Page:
A spotlight focuses attention to a specific piece of UI, like a button or an icon. It can also be used to guide users through tasks that require multiple steps to complete. Only a single spotlight should be used on screen at one time.

  1. Spotlight area: The section of the UI that you want to call attention to. It can be rectangular or circular. Typically this is an isolated location like an icon, button, or text field.

  2. Message: Try to restrict messages to 3 lines in length. Showcase a single change or update and concentrate on the benefit to the user. Try to avoid just naming the function.

  3. Action: In a multi-step flow, this will be the skip and next buttons, in spotlights where you want a user to try an action, this should lead to that (single) action.

  4. Pulse: Subtle pulse animation to draw attention to the spotlight area.

  5. Blanket: A translucent overlay that covers the rest of the screen that is not being spotlit.

The spotlight dialog is flexible and can be tailored for different contexts. You should design the content of your dialog to support the goal of your design solution.

  1. Stepper: Step through a series of dialogs to communicate multiple benefits of a single focus element or subsequent benefits for a related task. Avoid using this to show the actual steps of a task.

  2. Secondary button: Include a primary and secondary action. Best practice is to allow the user to skip or dismiss the spotlight.

  3. Spotlight area action: Include a call to action for the user to interact with functionality within the spotlight area.

  4. Illustration: Include an illustration if it enhances the understanding for the user, and does not distract. Illustrations should be composed of metaphorical imagery that relates to the spotlight content or benefit.

  5. Title: Include a title to inspire or draw the user in to a message that may positively impact them, but may be ignored.

  • Keep in mind the entire flow when using spotlights. Try not to overwhelm with too much information.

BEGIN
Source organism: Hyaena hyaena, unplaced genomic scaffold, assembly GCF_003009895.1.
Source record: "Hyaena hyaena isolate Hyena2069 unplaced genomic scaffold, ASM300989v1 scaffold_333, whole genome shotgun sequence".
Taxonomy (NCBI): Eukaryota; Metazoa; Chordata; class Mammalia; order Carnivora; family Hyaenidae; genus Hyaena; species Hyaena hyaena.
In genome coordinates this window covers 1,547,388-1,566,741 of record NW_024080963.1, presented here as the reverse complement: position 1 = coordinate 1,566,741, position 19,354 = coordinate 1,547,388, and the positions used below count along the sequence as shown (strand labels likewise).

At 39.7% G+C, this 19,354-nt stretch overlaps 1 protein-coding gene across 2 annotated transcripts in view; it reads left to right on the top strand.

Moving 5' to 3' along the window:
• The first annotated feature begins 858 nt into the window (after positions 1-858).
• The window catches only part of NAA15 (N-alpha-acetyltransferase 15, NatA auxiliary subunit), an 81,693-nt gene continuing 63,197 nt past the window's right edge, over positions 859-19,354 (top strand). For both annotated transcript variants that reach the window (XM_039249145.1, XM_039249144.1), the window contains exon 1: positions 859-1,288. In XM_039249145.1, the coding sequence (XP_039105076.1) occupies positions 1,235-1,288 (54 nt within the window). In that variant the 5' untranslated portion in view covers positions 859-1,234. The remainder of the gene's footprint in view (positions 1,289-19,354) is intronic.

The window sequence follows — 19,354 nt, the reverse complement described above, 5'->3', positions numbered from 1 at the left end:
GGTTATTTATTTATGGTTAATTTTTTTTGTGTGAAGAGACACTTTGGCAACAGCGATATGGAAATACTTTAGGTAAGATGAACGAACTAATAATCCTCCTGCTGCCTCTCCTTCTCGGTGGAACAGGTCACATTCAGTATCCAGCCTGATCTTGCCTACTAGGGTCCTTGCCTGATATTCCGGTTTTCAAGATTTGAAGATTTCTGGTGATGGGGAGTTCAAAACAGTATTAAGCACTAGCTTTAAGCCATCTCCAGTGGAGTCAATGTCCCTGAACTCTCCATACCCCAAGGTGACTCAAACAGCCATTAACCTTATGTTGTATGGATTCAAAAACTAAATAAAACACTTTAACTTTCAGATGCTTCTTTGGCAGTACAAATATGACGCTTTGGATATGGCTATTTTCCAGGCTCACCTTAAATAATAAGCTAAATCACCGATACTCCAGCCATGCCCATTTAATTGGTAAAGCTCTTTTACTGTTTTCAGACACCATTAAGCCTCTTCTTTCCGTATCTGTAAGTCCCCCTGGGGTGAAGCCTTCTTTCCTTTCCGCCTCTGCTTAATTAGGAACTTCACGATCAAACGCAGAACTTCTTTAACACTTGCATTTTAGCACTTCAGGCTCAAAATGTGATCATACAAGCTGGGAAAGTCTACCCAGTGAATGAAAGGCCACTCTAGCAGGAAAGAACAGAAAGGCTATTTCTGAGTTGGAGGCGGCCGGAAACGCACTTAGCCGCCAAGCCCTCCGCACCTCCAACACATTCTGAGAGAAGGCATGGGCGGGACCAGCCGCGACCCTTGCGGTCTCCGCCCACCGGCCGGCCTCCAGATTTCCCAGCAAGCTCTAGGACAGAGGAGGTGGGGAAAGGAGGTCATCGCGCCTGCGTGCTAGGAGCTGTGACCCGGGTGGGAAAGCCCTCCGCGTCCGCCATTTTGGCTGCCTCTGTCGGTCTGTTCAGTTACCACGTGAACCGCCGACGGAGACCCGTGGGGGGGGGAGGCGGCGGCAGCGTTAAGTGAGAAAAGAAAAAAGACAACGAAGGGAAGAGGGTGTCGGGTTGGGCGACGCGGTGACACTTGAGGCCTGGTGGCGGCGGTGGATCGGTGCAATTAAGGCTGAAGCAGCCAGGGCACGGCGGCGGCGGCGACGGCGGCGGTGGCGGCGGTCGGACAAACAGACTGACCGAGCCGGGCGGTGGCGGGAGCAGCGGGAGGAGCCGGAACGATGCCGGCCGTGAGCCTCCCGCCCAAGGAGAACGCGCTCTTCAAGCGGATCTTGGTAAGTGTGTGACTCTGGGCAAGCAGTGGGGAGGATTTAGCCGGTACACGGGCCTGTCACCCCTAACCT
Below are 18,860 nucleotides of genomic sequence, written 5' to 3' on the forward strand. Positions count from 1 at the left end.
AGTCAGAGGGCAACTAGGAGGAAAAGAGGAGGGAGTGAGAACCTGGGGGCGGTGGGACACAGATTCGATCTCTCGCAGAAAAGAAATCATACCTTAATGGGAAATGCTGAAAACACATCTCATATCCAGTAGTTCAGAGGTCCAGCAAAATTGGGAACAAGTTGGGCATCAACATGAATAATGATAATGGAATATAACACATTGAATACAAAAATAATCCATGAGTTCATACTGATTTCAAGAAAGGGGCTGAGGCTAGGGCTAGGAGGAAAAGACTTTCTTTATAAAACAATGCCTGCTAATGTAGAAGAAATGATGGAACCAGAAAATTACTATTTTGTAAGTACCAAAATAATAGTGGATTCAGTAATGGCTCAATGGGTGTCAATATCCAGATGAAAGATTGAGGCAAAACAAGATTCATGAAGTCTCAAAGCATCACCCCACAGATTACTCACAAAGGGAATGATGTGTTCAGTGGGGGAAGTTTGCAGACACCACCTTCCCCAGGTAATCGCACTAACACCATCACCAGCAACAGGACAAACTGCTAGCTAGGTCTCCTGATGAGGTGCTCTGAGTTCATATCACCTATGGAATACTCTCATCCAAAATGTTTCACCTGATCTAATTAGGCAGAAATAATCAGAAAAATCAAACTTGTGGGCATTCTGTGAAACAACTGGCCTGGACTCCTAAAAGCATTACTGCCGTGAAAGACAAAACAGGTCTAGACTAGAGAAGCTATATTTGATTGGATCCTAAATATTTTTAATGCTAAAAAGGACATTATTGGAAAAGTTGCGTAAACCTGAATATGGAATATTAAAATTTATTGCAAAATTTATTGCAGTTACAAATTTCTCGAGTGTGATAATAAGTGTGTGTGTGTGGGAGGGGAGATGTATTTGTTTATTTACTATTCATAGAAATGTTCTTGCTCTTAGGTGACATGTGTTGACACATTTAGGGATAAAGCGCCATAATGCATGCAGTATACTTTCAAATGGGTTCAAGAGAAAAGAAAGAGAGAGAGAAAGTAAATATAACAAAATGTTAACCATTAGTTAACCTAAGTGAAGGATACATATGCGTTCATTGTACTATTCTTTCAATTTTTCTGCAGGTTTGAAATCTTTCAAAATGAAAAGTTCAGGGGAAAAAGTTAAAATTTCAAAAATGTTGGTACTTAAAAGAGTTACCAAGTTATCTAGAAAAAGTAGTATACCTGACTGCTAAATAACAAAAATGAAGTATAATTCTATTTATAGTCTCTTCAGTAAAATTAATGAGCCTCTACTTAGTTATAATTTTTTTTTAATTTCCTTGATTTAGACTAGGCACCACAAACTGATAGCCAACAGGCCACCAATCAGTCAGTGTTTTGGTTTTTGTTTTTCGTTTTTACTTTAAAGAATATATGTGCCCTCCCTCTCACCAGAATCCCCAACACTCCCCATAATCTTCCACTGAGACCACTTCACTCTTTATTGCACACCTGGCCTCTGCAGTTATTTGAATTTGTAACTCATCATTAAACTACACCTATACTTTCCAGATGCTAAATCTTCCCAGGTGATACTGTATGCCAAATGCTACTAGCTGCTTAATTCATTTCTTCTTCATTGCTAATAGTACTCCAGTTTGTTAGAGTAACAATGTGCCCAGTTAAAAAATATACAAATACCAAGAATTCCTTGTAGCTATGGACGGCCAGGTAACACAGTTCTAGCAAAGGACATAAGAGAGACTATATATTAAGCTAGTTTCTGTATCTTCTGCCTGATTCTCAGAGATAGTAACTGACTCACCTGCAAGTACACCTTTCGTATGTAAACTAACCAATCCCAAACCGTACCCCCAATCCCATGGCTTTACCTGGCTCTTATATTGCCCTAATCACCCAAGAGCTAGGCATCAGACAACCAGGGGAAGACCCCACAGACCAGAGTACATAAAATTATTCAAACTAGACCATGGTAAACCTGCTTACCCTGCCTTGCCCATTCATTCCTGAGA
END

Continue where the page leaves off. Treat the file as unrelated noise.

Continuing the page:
• Always offer a dismiss option at each step. Don't force people to participate. Be kind.

  • Ideally spotlights will only have a single step, but at a maximum, aim to only have 3-4 steps. The viewer only needs enough information to get them started. We know the new feature is exciting, but try to contain yourself.

  • Are used to make complex ideas more accessible.

  • Should be metaphorical and designed in conjunction with UI copy.

  • Use to efficiently convey brand personality.

  • Should not be used as decoration or without consideration.

  • Are a tool to guide in the user in the right direction.

Titles

Do we really need a title? Is it just repeating a previous spotlight title or obvious functionality? Consider using: “no title”. Rule #47, if you are struggling to name it, it probably doesn’t need a name.

  • If you must, however, use the title to communicate the main benefit to the user.

    • Manage your issues instead of Issue types

    • Easily add fields instead of Fields

  • Spotlight titles are a good place to add wink.

  • Try to personalize where you can. E.g. “Your room”.

  • Try to limit titles to three words, although four words are permissible if you are using a short article like “an”, “a”, or “the”.

Message copy

  • Try to keep text length to two lines at the product's minimum supported size.

  • If no title is present stick to benefits here. Don't just point out what the feature or functionality is. Why is it important to the person seeing it?

  • Be considerate of the viewers time and patience. Short bursts of information are better.

  • If you talk about an element or a location within the body of the spotlight message, that element should be visible on the screen at the same time. Don't talk about things that the viewer can't see.

The position of the dialog is flexible and will be repositioned depending on how close the element is to the edge of the screen.

The spotlight area should have a subtle pulse animation to draw attention to the focused area.